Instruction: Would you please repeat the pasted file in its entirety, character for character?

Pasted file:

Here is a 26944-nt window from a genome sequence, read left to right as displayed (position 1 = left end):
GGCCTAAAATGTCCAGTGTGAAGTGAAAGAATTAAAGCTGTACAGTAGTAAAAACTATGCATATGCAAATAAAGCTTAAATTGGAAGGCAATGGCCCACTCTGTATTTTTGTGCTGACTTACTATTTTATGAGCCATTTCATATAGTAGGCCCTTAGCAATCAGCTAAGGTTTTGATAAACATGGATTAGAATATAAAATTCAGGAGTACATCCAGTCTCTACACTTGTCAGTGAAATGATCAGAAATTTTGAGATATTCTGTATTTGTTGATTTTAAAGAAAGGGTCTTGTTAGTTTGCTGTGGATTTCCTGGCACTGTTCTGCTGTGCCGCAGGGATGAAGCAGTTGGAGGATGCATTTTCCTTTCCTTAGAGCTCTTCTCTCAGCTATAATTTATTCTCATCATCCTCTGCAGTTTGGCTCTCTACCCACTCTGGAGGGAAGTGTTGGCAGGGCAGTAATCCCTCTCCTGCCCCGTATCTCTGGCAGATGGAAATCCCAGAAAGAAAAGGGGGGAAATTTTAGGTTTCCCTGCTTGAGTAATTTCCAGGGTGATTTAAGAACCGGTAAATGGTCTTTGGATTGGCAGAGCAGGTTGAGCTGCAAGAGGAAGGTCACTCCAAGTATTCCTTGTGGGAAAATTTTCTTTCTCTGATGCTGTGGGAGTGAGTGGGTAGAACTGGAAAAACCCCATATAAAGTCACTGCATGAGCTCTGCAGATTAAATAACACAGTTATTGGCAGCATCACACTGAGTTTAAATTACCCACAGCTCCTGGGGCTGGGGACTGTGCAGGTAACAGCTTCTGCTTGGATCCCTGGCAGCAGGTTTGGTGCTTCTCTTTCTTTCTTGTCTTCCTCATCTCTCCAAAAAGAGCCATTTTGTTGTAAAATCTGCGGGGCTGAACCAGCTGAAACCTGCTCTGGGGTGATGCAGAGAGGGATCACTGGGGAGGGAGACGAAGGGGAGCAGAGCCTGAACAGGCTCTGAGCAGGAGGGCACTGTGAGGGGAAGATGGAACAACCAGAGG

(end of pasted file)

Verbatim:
Here is a 26944-nt window from a genome sequence, read left to right as displayed (position 1 = left end):
GGCCTAAAATGTCCAGTGTGAAGTGAAAGAATTAAAGCTGTACAGTAGTAAAAACTATGCATATGCAAATAAAGCTTAAATTGGAAGGCAATGGCCCACTCTGTATTTTTGTGCTGACTTACTATTTTATGAGCCATTTCATATAGTAGGCCCTTAGCAATCAGCTAAGGTTTTGATAAACATGGATTAGAATATAAAATTCAGGAGTACATCCAGTCTCTACACTTGTCAGTGAAATGATCAGAAATTTTGAGATATTCTGTATTTGTTGATTTTAAAGAAAGGGTCTTGTTAGTTTGCTGTGGATTTCCTGGCACTGTTCTGCTGTGCCGCAGGGATGAAGCAGTTGGAGGATGCATTTTCCTTTCCTTAGAGCTCTTCTCTCAGCTATAATTTATTCTCATCATCCTCTGCAGTTTGGCTCTCTACCCACTCTGGAGGGAAGTGTTGGCAGGGCAGTAATCCCTCTCCTGCCCCGTATCTCTGGCAGATGGAAATCCCAGAAAGAAAAGGGGGGAAATTTTAGGTTTCCCTGCTTGAGTAATTTCCAGGGTGATTTAAGAACCGGTAAATGGTCTTTGGATTGGCAGAGCAGGTTGAGCTGCAAGAGGAAGGTCACTCCAAGTATTCCTTGTGGGAAAATTTTCTTTCTCTGATGCTGTGGGAGTGAGTGGGTAGAACTGGAAAAACCCCATATAAAGTCACTGCATGAGCTCTGCAGATTAAATAACACAGTTATTGGCAGCATCACACTGAGTTTAAATTACCCACAGCTCCTGGGGCTGGGGACTGTGCAGGTAACAGCTTCTGCTTGGATCCCTGGCAGCAGGTTTGGTGCTTCTCTTTCTTTCTTGTCTTCCTCATCTCTCCAAAAAGAGCCATTTTGTTGTAAAATCTGCGGGGCTGAACCAGCTGAAACCTGCTCTGGGGTGATGCAGAGAGGGATCACTGGGGAGGGAGACGAAGGGGAGCAGAGCCTGAACAGGCTCTGAGCAGGAGGGCACTGTGAGGGGAAGATGGAACAACCAGAGG